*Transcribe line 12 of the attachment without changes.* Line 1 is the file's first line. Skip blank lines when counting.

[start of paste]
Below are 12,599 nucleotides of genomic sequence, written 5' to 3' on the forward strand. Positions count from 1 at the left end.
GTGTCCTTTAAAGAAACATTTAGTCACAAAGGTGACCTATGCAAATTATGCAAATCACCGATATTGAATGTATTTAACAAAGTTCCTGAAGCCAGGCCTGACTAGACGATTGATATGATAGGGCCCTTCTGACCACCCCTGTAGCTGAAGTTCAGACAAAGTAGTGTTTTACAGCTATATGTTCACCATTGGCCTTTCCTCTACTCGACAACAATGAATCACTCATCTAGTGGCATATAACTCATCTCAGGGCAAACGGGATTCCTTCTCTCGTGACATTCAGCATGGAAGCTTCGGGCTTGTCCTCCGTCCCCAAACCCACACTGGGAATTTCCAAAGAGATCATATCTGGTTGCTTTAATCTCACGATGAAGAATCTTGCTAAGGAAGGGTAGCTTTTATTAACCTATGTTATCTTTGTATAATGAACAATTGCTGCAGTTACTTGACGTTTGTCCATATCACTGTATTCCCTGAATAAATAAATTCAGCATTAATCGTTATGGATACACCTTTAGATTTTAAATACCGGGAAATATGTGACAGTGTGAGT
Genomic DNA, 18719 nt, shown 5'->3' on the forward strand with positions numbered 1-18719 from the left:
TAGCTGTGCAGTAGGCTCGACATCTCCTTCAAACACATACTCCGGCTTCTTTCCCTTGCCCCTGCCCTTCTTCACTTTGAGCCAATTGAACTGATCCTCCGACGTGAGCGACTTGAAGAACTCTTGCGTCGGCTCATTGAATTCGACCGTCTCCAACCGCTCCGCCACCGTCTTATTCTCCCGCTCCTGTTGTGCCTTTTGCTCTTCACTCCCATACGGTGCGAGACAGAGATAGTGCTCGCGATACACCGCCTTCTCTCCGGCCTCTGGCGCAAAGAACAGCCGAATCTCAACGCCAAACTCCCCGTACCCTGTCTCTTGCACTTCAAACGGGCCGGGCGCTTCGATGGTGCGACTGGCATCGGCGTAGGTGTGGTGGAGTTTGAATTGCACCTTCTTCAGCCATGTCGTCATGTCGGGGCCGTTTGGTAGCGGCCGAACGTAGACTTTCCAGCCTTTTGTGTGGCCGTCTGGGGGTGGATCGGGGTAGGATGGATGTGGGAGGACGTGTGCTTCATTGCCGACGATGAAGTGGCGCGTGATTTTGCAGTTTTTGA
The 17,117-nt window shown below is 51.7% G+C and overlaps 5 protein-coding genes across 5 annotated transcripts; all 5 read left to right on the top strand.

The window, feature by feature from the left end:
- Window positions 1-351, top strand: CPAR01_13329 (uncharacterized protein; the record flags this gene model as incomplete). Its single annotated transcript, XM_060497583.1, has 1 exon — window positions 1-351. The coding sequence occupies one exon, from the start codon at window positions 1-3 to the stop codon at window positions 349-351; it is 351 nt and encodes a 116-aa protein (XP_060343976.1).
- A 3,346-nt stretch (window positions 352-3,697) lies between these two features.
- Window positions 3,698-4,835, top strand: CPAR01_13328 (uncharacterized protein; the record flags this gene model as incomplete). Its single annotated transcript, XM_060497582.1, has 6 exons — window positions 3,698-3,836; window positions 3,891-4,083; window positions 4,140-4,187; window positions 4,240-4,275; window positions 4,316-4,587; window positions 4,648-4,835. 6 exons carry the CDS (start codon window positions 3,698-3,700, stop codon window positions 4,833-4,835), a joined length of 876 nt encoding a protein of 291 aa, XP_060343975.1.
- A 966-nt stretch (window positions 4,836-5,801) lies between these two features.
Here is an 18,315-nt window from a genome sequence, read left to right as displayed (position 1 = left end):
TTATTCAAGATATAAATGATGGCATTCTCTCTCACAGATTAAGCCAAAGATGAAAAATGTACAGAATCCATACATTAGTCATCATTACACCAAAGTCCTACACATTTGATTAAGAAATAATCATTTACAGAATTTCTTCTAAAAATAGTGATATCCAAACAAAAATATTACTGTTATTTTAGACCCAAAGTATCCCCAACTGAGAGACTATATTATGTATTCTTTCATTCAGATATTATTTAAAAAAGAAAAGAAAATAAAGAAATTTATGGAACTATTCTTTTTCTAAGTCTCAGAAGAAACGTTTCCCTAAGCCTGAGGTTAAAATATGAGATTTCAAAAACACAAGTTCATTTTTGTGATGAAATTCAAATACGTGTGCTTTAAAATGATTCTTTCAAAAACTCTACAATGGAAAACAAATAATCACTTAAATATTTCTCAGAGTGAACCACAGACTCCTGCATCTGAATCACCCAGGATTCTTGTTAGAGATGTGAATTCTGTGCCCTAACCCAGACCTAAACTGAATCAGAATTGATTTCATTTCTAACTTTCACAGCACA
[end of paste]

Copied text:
TTATTCAAGATATAAATGATGGCATTCTCTCTCACAGATTAAGCCAAAGATGAAAAATGTACAGAATCCATACATTAGTCATCATTACACCAAAGTCCTACACATTTGATTAAGAAATAATCATTTACAGAATTTCTTCTAAAAATAGTGATATCCAAACAAAAATATTACTGTTATTTTAGACCCAAAGTATCCCCAACTGAGAGACTATATTATGTATTCTTTCATTCAGATATTATTTAAAAAAGAAAAGAAAATAAAGAAATTTATGGAACTATTCTTTTTCTAAGTCTCAGAAGAAACGTTTCCCTAAGCCTGAGGTTAAAATATGAGATTTCAAAAACACAAGTTCATTTTTGTGATGAAATTCAAATACGTGTGCTTTAAAATGATTCTTTCAAAAACTCTACAATGGAAAACAAATAATCACTTAAATATTTCTCAGAGTGAACCACAGACTCCTGCATCTGAATCACCCAGGATTCTTGTTAGAGATGTGAATTCTGTGCCCTAACCCAGACCTAAACTGAATCAGAATTGATTTCATTTCTAACTTTCACAGCACA